Playing it Safe in the Summer
Make this summer a fun and safe one for you and your family by taking some precautions.
Don’t be a target of property crime
Every summer police see an increase in thefts in seasonal recreational areas.
Property left in driveways, carports, backyards, or out at your summer properties are prime targets for thieves. Items such as boat motors, boats and trailers, personal water craft (Jet Ski’s), dirt bikes, motorbikes, scooters, and ATV’s should be stored and secured properly.
Many summer seasonal recreation items are portable, and valuable and are popular with thieves.
- Do not store items on trailers.
- Clean out your garage so you can use it to store your valuable items inside.
- Purchase a trailer lock that cannot be cut by bolt cutters.
- If you are away from your seasonal property for an extended period of time ensure it is well locked, windows are secured, and valuable items are removed.
- Check your property periodically or make arrangements for someone to check it for you.
Don’t be a victim of vehicle theft
When using day use seasonal recreational areas ensure all valuables are removed from your vehicle, and ensure your vehicle is secured with an anti-theft devise. Thieves don’t take a vacation but they wait for you to!
- Keep registrations papers with you and ensure your address even in the form of opened mail is not left in your vehicle.
- Never leave personal items including mobile phones, wallets, handbags or briefcases in sight and remove them from your vehicle when ever possible.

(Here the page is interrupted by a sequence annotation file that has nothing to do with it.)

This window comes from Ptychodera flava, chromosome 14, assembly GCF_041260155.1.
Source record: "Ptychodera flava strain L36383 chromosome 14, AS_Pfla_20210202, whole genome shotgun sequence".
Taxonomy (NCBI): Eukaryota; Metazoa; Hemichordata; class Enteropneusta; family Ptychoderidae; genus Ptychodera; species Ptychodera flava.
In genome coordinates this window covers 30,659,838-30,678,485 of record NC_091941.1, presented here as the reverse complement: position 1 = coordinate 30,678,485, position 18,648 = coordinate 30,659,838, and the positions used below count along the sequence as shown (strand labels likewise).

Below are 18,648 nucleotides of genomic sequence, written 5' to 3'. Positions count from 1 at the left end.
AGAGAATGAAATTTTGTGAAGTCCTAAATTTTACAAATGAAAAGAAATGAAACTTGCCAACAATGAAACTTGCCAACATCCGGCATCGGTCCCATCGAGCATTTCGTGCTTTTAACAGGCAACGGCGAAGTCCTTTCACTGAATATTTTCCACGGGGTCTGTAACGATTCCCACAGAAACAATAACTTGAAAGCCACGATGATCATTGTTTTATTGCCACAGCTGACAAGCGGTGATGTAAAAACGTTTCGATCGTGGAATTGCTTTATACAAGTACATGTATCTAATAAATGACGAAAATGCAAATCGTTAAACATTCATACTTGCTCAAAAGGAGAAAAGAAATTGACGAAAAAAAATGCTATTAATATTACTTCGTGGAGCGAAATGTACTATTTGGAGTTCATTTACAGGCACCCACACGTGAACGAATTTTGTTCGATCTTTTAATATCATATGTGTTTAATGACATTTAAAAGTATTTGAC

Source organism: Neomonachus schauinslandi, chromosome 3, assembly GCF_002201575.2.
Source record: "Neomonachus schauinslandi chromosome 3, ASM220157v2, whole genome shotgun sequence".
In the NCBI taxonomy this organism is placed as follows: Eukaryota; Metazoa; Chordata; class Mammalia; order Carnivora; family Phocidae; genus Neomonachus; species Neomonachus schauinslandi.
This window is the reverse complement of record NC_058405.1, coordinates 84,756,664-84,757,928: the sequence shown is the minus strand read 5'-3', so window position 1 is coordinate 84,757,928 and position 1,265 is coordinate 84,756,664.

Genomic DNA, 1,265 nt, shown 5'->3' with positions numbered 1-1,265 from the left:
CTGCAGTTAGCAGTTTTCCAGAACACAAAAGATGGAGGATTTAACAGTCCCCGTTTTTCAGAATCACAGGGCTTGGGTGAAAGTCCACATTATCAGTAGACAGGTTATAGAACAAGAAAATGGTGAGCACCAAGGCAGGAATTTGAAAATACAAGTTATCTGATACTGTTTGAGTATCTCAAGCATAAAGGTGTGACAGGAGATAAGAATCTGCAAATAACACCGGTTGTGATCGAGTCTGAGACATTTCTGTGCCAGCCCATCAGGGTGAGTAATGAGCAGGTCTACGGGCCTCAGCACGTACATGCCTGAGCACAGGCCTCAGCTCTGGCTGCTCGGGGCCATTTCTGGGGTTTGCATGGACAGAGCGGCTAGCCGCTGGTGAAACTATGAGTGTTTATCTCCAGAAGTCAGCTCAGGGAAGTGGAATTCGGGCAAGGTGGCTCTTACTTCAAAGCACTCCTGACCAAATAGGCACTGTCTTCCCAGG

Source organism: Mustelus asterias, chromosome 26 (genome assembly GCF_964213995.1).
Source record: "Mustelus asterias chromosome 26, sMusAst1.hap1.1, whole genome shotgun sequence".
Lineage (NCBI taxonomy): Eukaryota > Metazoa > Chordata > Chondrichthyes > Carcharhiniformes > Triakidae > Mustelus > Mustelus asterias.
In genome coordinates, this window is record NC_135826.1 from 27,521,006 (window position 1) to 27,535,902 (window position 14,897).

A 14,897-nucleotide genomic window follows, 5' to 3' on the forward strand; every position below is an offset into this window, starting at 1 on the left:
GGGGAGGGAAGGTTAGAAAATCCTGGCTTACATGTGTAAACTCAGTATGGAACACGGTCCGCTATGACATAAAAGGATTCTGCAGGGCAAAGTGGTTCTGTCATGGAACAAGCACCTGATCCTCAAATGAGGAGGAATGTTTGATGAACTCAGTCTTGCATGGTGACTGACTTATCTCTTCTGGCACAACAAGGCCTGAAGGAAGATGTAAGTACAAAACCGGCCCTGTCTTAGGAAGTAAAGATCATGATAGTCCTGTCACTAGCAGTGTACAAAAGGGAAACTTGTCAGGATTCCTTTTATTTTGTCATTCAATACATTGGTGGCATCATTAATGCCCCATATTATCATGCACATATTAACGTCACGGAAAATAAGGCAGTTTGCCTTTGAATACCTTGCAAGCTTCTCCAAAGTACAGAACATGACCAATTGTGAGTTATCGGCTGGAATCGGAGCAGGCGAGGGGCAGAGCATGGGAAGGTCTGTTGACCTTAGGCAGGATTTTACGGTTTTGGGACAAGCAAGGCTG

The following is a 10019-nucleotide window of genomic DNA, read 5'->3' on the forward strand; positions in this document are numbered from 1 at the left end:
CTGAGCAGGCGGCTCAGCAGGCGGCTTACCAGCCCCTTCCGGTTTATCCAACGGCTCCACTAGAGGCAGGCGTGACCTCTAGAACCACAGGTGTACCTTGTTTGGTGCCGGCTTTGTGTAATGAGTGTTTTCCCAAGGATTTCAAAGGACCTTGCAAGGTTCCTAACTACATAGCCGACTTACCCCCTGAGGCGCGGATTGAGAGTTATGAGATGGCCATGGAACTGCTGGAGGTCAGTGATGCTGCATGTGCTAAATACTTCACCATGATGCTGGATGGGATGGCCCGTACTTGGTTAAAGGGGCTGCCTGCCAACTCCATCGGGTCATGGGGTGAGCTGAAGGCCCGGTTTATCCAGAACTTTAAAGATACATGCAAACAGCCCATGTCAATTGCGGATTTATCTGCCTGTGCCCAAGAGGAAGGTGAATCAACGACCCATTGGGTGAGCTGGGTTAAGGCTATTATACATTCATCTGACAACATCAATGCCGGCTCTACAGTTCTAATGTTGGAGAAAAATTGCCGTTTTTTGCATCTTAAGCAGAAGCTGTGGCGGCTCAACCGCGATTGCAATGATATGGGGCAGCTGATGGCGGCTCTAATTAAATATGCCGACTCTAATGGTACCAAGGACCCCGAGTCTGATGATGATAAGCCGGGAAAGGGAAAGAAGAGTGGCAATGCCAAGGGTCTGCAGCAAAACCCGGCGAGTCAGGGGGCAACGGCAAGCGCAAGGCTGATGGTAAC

- Never leave your car running while it's unattended - not even for a minute!
- Use an Auto Theft prevention device whenever possible.
- A self-alarming electronic immobiliser is one of the most effective forms of car security you can get but a basic wheel locking device is also inexpensive and will help keep your vehicle secure.
Don’t be a part of a motor vehicle collision
Drive smart and get to places safely.
- Plan ahead: Impairment starts with your first drink, not after you’ve had a few. It’s fine to celebrate a sunny long weekend with a few beers and friends but if your activities are going to involve alcohol, arrange for a safe way home. Make plans to have a designated driver, take a taxi, public transit or call a friend or family member for a ride home.
- Be realistic: …about your travel times and check the road situation before you leave. Check www.drivebc.com for possible highway closures before heading out and allow extra time for delays that may occur, especially over the long weekend when more vehicles will be on the road. Relax… it’s a long weekend after all.
- Slow down and keep your distance: Slow down, especially if we get some unexpected rain, or if you’re driving on uneven roads. Always follow the posted speed limits in construction and playground zones. Weaving in and out of traffic is one of the top five high-risk behaviours that cause car crashes. Give other drivers the benefit of the doubt and keep your distance. Even with a lot of sunshine and favourable road conditions, you need to allow at least two seconds of following distance, and at least three seconds on high-speed roads. The latter also applies if you’re behind a motorcycle since it has a much shorter stopping distance.
- Buckle up: If you don’t wear your seatbelt, you are 25 times more likely to be killed in a crash if ejected from the vehicle. In a 50 km/h head-on crash, a 150-pound adult not wearing a seatbelt will collide with other occupants, strike the inside of the vehicle or get thrown from the car with the same force as the weight of a 3½-ton truck.